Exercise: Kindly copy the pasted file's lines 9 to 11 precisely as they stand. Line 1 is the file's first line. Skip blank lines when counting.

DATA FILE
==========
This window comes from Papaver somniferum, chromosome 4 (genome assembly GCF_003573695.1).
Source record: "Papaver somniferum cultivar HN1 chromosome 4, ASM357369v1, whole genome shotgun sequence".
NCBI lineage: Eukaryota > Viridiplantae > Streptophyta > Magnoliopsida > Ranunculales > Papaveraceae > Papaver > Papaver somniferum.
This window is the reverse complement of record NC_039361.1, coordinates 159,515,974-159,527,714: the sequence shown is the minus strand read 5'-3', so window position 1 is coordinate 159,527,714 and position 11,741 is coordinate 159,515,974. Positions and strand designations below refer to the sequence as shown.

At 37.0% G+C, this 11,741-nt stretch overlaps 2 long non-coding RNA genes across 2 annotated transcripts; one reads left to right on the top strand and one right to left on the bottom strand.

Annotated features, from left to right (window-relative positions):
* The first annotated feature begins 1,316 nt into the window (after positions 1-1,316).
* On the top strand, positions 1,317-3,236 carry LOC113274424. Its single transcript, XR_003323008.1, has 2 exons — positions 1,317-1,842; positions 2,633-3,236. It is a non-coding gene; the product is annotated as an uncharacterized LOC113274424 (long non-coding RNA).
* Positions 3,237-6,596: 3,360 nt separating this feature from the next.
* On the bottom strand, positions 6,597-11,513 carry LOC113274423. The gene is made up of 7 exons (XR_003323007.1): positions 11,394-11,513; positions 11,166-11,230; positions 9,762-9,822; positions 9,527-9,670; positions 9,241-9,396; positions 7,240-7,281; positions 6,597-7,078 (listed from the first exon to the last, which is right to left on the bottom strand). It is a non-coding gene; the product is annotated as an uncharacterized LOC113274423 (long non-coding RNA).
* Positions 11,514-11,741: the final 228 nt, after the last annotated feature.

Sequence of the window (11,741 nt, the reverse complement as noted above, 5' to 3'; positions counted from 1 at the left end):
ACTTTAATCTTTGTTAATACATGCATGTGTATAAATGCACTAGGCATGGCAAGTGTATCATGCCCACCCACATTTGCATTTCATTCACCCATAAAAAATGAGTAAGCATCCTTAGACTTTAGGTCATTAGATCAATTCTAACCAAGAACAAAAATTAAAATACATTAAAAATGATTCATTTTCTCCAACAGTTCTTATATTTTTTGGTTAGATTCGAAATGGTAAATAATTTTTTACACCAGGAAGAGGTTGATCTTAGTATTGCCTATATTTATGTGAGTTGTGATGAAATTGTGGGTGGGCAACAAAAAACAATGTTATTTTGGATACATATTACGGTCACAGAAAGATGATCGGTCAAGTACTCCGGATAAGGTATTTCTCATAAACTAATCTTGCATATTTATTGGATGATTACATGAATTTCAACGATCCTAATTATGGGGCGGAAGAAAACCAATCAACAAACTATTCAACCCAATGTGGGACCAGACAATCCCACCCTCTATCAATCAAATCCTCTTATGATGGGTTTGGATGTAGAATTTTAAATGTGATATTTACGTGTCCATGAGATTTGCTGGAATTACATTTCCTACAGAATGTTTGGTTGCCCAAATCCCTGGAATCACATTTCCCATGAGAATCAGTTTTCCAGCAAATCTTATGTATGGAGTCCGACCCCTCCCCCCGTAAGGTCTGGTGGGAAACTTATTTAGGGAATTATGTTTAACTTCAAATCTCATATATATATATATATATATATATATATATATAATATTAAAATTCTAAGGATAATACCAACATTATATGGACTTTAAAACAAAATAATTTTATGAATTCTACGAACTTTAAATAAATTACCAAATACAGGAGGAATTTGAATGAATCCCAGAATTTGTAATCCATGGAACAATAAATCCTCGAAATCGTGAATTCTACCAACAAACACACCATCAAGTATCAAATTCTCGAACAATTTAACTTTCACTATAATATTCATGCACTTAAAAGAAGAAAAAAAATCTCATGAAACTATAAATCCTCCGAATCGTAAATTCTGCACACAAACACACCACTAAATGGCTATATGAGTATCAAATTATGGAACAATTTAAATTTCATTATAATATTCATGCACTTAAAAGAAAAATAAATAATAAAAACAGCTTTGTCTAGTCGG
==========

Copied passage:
* Positions 3,237-6,596: 3,360 nt separating this feature from the next.
* On the bottom strand, positions 6,597-11,513 carry LOC113274423. The gene is made up of 7 exons (XR_003323007.1): positions 11,394-11,513; positions 11,166-11,230; positions 9,762-9,822; positions 9,527-9,670; positions 9,241-9,396; positions 7,240-7,281; positions 6,597-7,078 (listed from the first exon to the last, which is right to left on the bottom strand). It is a non-coding gene; the product is annotated as an uncharacterized LOC113274423 (long non-coding RNA).
* Positions 11,514-11,741: the final 228 nt, after the last annotated feature.